TV Viewing, Perceived Similarity Coviewing, and Mental Well-Being Among African American, Latino, and White Children

Published In: The Journal of Early Adolescence, v. 35, no. 3, 2014, p. 329-352

Posted on RAND.org on January 01, 2014

by Elizabeth McDade-Montez, Jan Wallander, Marc N. Elliott, Jo Anne Grunbaum, Susan R. Tortolero, Paula Cuccaro, Mark A. Schuster

Read More

Access further information on this document at SAGE Publications

This article was published outside of RAND. The full text of the article can be found at the link above.

Research among adults has demonstrated concurrent and prospective negative associations between TV viewing and mental health, yet little research has examined these associations among African American and Latino youth or examined the role of children's involvement with TV and parental mediation of TV viewing via coviewing. The purpose of the present study is to examine associations between TV viewing, perceived similarity, and coviewing and mental well-being in African American, Latino, and White children. Results from Healthy Passages™, a study of 4,824 African American (30%), Latino (47%), and White (23%) fifth graders, indicated that TV viewing and perceived similarity were negatively associated with mental well-being among most groups of children, and coviewing was positively associated with mental well-being among Latinos. This study extends findings from adult research on media exposure and mental well-being into a diverse sample of fifth graders and illuminates the role of perceived similarity and coviewing.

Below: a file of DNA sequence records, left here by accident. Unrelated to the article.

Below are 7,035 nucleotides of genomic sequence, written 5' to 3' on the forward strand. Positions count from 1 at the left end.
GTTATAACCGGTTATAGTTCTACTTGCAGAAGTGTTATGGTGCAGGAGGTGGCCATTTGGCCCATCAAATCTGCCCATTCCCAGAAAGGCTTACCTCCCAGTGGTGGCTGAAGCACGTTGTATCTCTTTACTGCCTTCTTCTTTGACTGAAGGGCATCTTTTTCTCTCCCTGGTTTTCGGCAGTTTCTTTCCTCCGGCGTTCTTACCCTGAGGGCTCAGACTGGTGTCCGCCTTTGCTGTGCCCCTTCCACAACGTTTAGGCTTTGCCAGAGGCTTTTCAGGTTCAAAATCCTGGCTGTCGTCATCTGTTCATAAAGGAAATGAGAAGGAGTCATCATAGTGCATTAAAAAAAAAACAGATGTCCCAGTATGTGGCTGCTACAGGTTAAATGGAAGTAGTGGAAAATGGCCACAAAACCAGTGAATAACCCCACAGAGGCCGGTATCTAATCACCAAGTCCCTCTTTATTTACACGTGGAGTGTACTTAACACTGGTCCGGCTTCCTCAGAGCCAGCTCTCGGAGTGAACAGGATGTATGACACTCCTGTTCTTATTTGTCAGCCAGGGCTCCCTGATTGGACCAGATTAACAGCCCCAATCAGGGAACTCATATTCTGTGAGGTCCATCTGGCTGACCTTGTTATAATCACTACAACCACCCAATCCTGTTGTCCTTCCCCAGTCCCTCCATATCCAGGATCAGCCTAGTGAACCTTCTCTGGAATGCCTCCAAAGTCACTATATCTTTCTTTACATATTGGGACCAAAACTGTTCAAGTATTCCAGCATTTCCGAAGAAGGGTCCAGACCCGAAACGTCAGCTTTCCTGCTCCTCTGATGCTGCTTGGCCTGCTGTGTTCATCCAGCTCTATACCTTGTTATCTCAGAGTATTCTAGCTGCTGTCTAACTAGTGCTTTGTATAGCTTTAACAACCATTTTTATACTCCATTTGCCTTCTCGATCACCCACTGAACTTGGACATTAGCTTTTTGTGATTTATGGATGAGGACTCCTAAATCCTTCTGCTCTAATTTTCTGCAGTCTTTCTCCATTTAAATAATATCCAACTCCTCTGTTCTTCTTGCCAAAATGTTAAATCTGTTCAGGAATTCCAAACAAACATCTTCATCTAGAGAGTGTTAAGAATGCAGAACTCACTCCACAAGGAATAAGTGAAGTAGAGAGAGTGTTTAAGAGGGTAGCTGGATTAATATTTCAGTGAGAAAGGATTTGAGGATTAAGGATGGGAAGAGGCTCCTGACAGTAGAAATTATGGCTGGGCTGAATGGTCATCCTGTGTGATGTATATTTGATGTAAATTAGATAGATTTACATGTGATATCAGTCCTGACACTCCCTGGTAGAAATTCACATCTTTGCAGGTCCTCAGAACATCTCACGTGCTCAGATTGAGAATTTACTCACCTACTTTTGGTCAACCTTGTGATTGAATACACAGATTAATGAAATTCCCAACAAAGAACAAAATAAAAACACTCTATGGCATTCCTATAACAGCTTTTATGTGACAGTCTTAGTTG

This report is part of the RAND Corporation External publication series. Many RAND studies are published in peer-reviewed scholarly journals, as chapters in commercial books, or as documents published by other organizations.

Our mission to help improve policy and decisionmaking through research and analysis is enabled through our core values of quality and objectivity and our unwavering commitment to the highest level of integrity and ethical behavior. To help ensure our research and analysis are rigorous, objective, and nonpartisan, we subject our research publications to a robust and exacting quality-assurance process; avoid both the appearance and reality of financial and other conflicts of interest through staff training, project screening, and a policy of mandatory disclosure; and pursue transparency in our research engagements through our commitment to the open publication of our research findings and recommendations, disclosure of the source of funding of published research, and policies to ensure intellectual independence. For more information, visit www.rand.org/about/principles.

The RAND Corporation is a nonprofit institution that helps improve policy and decisionmaking through research and analysis. RAND's publications do not necessarily reflect the opinions of its research clients and sponsors.